Forest Service approves Upper Echo Lakes Fuels Reduction project
Submitted by Editor on Wed, 01/02/2013 - 4:10pm
A tree thinning and fuels reduction project on about 100 acres in the Upper Echo Lakes area and portions of a roadless area could begin this year, according to a decision by the U.S. Forest Service Lake Tahoe Basin Management Unit.
The project would take up to six years to complete and includes the removal of trees up to 16 inches in diameter, which would be collected, put into piles and either burned or made available for firewood. There is a possibility of brief closures of areas adjacent to the Pacific Crest Trail, according to the Forest Service.
The public has 45 days to appeal the project, which would be paid for with Southern Nevada Public Lands Management Act act money as part of its Environmental Improvement Project. Information about the project can be made by calling Brian Garrett at (530) 543-2694. At the bottom of this story is the decision memo or for more about the history of the project, go here.
Here is a Forest Service Lake Tahoe Basin Management Unit news release issued today:
Forest Service issues decision on Upper Echo Lakes Fuel Reduction
Work could begin this summer
South Lake Tahoe, Calif. --The U.S. Forest Service Lake Tahoe Basin Management Unit released the decision for the fuels reduction project at Upper Echo Lakes.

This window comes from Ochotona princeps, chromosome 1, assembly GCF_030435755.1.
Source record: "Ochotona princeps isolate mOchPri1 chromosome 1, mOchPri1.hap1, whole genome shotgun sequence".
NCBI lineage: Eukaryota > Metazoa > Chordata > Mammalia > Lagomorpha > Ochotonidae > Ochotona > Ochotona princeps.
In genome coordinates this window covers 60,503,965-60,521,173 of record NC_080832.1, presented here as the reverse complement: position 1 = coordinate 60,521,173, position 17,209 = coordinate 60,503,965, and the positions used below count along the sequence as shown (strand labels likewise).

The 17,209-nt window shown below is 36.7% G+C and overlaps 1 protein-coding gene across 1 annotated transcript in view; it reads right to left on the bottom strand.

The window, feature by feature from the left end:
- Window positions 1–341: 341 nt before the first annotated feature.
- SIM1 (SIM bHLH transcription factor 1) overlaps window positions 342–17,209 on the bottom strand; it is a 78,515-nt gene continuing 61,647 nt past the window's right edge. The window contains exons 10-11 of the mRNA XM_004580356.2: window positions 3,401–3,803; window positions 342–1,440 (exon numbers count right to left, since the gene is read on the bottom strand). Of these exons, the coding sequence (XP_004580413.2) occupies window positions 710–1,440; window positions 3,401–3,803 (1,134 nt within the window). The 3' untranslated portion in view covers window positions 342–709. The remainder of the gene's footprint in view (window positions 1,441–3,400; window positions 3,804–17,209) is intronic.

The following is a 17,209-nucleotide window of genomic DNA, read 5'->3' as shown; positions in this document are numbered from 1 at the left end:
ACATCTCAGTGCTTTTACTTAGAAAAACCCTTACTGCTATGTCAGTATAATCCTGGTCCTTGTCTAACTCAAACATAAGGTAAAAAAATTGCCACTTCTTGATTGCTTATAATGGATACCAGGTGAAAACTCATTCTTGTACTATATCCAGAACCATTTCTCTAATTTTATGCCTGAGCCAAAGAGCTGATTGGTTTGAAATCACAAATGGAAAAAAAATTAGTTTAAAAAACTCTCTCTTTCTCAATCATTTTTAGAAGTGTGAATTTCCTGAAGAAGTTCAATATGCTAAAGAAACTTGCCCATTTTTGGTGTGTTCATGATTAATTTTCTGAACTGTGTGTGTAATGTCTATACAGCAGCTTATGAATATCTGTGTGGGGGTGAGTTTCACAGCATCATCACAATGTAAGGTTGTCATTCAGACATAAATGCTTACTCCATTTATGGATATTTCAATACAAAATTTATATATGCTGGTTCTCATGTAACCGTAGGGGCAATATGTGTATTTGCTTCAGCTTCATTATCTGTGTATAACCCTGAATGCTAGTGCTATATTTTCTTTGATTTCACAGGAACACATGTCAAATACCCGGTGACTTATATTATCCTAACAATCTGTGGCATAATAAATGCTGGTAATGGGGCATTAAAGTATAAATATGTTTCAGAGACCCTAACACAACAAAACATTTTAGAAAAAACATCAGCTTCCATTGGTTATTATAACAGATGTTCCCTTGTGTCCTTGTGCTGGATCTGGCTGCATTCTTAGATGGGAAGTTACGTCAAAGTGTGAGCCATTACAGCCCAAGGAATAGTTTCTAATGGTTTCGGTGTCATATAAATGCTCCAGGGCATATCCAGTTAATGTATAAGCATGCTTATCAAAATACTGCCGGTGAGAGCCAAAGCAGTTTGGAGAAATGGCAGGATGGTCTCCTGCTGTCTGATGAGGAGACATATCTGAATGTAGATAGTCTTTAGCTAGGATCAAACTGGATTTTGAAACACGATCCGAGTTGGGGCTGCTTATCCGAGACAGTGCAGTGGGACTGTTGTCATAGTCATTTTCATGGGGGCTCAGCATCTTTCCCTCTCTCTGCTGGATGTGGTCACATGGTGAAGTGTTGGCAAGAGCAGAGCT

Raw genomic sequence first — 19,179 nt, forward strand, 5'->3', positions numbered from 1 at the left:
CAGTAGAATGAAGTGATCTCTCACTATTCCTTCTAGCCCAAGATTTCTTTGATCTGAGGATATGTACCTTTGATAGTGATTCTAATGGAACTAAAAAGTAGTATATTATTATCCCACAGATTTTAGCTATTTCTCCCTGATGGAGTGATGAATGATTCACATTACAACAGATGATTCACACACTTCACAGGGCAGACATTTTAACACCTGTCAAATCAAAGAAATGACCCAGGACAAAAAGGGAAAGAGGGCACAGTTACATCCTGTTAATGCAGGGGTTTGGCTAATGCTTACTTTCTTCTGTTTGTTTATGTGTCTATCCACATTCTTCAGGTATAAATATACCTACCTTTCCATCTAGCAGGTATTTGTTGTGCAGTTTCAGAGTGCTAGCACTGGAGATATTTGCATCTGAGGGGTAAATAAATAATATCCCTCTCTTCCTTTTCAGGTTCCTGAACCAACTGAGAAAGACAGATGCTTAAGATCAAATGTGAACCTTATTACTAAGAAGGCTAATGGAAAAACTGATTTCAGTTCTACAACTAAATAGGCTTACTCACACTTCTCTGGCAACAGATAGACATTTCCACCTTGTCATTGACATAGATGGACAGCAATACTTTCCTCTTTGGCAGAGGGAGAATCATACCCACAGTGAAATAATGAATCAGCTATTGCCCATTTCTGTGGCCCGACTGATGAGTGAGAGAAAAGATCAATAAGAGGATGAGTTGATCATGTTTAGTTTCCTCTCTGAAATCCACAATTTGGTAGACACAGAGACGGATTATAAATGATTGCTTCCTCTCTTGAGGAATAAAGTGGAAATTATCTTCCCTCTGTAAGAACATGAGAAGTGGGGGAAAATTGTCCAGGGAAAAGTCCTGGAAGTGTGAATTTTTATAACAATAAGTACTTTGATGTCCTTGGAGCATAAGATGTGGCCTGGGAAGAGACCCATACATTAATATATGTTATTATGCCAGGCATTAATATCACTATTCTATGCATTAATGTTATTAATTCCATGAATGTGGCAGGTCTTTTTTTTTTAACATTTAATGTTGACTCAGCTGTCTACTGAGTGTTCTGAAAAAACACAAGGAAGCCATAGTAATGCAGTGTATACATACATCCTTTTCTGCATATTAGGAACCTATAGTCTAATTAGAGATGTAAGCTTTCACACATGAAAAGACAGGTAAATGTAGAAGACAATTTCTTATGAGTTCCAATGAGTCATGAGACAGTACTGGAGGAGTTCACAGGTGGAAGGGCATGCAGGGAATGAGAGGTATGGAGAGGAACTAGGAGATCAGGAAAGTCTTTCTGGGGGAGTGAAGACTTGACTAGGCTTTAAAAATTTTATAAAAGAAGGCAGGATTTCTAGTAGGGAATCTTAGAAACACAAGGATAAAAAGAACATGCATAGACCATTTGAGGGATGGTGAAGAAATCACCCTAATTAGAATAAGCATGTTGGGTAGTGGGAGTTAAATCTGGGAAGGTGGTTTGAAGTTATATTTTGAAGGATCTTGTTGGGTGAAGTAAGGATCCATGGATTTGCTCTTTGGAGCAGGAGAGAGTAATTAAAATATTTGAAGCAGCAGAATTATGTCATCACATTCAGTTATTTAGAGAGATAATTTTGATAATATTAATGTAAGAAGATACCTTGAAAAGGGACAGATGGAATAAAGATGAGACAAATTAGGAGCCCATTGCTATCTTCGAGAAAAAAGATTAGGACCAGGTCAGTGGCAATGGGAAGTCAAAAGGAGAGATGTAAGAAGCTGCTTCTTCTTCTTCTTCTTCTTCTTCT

The project includes tree thinning and surface fuels reduction that is intended to reduce the risk of wildfire and improve firefighting effectiveness.
The project area is located on National Forest System lands within the Wildland Urban Interface (WUI) on approximately 100 acres at Upper Echo Lakes in El Dorado County, California, with a portion of the project in the Pyramid Roadless area. Brief closures of areas adjacent to the Pacific Crest Trail are possible. This would ensure public safety while the project is implemented. In addition, resource protection measures are included in the project design to maintain the scenic nature of the trail.
The proposed treatments would establish a defense zone around seasonal residence cabins and outbuildings, allowing firefighters to carry out effective fire suppression activities, in the event of a wildfire. Cabin owners would retain the responsibility to maintain their defensible space improvements.
Fuel reduction work would consist of cutting and hand piling brush and conifer trees up to 16” in diameter. Vegetation would be cut by hand, with chainsaws or other hand tools. Piles would then be burned approximately one to three years later, once the fuels are dry and weather conditions allow for prescribed burning. Larger thinned trees would be made available for fuelwood.
Work would begin as early as the summer of 2013 and might take up to six years to complete, depending on funding and availability of burn days.
The project, funded by the Southern Nevada Public Land Management Act as part of the Environmental Improvement Program, now enters a 45-day decision appeal period.
For more information about the project, contact Brian Garrett at (530) 543-2694 or go here.